After a week of cool weather, Saturday 9th April was a beautiful sunny day. Perfect for a spot of gardening. But why just do a little gardening or plant one tree when you can do a lot of gardening and plant 43,000 trees! That’s exactly what members of the community of the region of Belalanda, a number of NGOs based in the area, government officials from the Department of Industry and the Ministry of Fisheries together with the Mayor of Belalanda did.
The annual event, organized by the Regional Office of the Ministry of Fisheries in Toliara, took place in the village of Ambotsibotiske and an estimated 200 people attended. The NGO working to protect and plant mangroves in the area: Honko, and the local association VOI Mamelo Honko hosted the event.
The ReefDoctor team arrived smothered in mosquito repellent and sunscreen, ready to help plant three different varieties of mangrove propagules. Proagules are the seeds of the mangrove tree and are germinated while still attached to the mother plant. When the seed or proagule matures it falls and either becomes embedded in the soil or is dispersed by the tide. Planting proagules was a lot easier than expected, as they merely need to be placed the right way up in the soil, roughly one meter apart. Mangrove trees produce so many propagules that the easiest and best way to plant them, on an occasion like this, is to embed large numbers of propagules in suitable conditions and hope for the best. The success of this planting method and previous planting days could be seen in the replanted areas we passed through on the way to the sandbank we were replanting. It is also an excellent opportunity for people from many different sectors of the community to come together with a common purpose every year.
This year, the large crowd gathered near the sandbank in Ambotsibotske and listened to speeches and a short tutorial on how to plant the propagules, as they waited for the tide to go out. Once the water levels were low enough everyone crossed the river to get to the sandbank where 43,000 red, black and yellow mangrove propagules awaited. People filled bags and sarongs and carried armfuls of propagules, which were collected by Honko staff and volunteers and VOI Mamelo Honko, into the area to be planted, and got to work. There are six common species of mangrove. Planting focused on three species. Red mangroves (Rhizophora mucronata), easily identified by their arching props and aerial roots, are used locally for charcoal production. The large aerial roots provide an excellent nesting and refuge area for birds and marine animals. Yellow mangroves (Ceriops tagal) are one of the best charcoal sources and are used extensively for cooking fires. Known locally as Tanga; meaning single foot, the yellow mangrove has a buttressed base. Its durable wood is also used locally for construction poles. The bark is used for tanning and dyeing. Black mangroves (Bruguiera gymnorhiza) have roughly fissured grey- black bark and distinctive knobbly bent knee-shaped roots. Locally there is no distinction between yellow and black mangroves as they both have a single foot trunk and hard wood used for firewood and tanning fishing nets.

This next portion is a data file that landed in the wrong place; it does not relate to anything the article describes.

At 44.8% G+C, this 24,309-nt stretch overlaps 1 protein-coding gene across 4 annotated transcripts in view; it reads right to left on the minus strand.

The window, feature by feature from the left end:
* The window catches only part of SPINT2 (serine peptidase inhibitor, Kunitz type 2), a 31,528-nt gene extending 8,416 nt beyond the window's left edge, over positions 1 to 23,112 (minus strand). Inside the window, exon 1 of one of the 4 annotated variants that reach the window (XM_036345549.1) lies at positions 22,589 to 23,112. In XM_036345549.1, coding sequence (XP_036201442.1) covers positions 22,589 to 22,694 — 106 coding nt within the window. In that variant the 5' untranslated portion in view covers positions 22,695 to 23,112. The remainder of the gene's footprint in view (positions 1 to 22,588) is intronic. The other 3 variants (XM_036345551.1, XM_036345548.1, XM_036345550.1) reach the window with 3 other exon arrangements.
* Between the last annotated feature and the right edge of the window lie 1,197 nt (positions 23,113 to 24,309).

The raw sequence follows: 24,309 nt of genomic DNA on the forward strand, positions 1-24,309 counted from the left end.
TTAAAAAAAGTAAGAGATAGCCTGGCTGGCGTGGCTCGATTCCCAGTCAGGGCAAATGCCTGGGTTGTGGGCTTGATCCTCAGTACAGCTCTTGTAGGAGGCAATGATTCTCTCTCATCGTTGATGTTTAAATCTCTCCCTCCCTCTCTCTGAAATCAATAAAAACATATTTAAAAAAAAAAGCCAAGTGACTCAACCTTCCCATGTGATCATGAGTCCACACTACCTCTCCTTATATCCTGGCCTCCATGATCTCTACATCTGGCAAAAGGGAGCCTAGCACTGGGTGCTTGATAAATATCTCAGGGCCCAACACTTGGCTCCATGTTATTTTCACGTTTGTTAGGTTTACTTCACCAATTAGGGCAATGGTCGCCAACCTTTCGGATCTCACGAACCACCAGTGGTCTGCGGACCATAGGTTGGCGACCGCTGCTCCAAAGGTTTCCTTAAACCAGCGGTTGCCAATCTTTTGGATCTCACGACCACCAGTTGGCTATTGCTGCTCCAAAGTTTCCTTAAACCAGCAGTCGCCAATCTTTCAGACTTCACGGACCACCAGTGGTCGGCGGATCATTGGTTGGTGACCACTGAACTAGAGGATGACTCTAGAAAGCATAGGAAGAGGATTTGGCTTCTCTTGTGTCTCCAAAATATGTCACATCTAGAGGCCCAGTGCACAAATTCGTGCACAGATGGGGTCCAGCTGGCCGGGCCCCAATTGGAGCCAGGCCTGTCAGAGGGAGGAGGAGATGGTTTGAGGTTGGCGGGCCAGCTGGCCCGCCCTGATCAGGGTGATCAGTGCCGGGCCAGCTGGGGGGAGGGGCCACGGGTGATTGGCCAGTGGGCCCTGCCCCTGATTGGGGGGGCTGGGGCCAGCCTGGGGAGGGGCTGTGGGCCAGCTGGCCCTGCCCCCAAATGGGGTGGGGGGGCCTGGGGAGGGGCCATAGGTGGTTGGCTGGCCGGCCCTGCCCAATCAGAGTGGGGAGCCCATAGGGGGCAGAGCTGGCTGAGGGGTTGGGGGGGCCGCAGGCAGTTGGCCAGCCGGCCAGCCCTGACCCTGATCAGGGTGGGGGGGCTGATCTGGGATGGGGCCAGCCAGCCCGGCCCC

Honko has been operating in the area since 2007 and has successfully replanted and protected a large area of mangroves but due to the importance of mangroves both ecologically and economically this is an ongoing process. Madagascar has the third largest mangrove stands in Africa but on average 3000 hectares are lost every year (FAO 2005) to development and over exploitation.
Four hectares of mangroves were planted on Saturday 9th April. It is a small portion of the 3000 lost annually but a considerable amount of planting in just one day. Members of the community took part in rejuvenating and protecting their natural resources and volunteers from the various NGOs get to finish their volunteer experience knowing that they planted a tiny piece of Madagascar that will, hopefully, thrive for years to come.
Story by RD Comms Officer Ivana Rubino